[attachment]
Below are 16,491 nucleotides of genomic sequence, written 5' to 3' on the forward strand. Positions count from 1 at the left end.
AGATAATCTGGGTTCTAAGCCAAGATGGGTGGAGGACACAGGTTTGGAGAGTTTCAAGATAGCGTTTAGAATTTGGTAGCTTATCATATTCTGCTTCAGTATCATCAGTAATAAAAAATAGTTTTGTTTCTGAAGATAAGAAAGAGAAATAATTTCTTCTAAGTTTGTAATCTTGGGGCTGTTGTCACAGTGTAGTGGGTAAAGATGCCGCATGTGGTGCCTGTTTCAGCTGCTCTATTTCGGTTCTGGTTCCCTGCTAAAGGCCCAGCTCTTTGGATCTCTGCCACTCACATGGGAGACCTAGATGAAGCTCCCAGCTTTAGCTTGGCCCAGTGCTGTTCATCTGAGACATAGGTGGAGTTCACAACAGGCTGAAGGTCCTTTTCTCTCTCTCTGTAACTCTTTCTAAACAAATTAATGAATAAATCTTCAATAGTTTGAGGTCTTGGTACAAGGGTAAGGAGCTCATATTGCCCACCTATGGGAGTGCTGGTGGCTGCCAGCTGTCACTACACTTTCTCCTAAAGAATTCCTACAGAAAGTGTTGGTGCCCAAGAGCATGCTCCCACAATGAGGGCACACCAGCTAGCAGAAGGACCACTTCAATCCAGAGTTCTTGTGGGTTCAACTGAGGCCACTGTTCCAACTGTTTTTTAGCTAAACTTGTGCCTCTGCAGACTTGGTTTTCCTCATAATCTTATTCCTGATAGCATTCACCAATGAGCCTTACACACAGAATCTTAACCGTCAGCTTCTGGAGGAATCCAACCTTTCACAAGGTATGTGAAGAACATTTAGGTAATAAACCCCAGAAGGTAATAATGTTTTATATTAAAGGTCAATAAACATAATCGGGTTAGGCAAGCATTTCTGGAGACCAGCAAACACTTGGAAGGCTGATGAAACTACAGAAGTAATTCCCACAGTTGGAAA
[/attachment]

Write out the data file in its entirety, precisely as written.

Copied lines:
Below are 16,491 nucleotides of genomic sequence, written 5' to 3' on the forward strand. Positions count from 1 at the left end.
AGATAATCTGGGTTCTAAGCCAAGATGGGTGGAGGACACAGGTTTGGAGAGTTTCAAGATAGCGTTTAGAATTTGGTAGCTTATCATATTCTGCTTCAGTATCATCAGTAATAAAAAATAGTTTTGTTTCTGAAGATAAGAAAGAGAAATAATTTCTTCTAAGTTTGTAATCTTGGGGCTGTTGTCACAGTGTAGTGGGTAAAGATGCCGCATGTGGTGCCTGTTTCAGCTGCTCTATTTCGGTTCTGGTTCCCTGCTAAAGGCCCAGCTCTTTGGATCTCTGCCACTCACATGGGAGACCTAGATGAAGCTCCCAGCTTTAGCTTGGCCCAGTGCTGTTCATCTGAGACATAGGTGGAGTTCACAACAGGCTGAAGGTCCTTTTCTCTCTCTCTGTAACTCTTTCTAAACAAATTAATGAATAAATCTTCAATAGTTTGAGGTCTTGGTACAAGGGTAAGGAGCTCATATTGCCCACCTATGGGAGTGCTGGTGGCTGCCAGCTGTCACTACACTTTCTCCTAAAGAATTCCTACAGAAAGTGTTGGTGCCCAAGAGCATGCTCCCACAATGAGGGCACACCAGCTAGCAGAAGGACCACTTCAATCCAGAGTTCTTGTGGGTTCAACTGAGGCCACTGTTCCAACTGTTTTTTAGCTAAACTTGTGCCTCTGCAGACTTGGTTTTCCTCATAATCTTATTCCTGATAGCATTCACCAATGAGCCTTACACACAGAATCTTAACCGTCAGCTTCTGGAGGAATCCAACCTTTCACAAGGTATGTGAAGAACATTTAGGTAATAAACCCCAGAAGGTAATAATGTTTTATATTAAAGGTCAATAAACATAATCGGGTTAGGCAAGCATTTCTGGAGACCAGCAAACACTTGGAAGGCTGATGAAACTACAGAAGTAATTCCCACAGTTGGAAA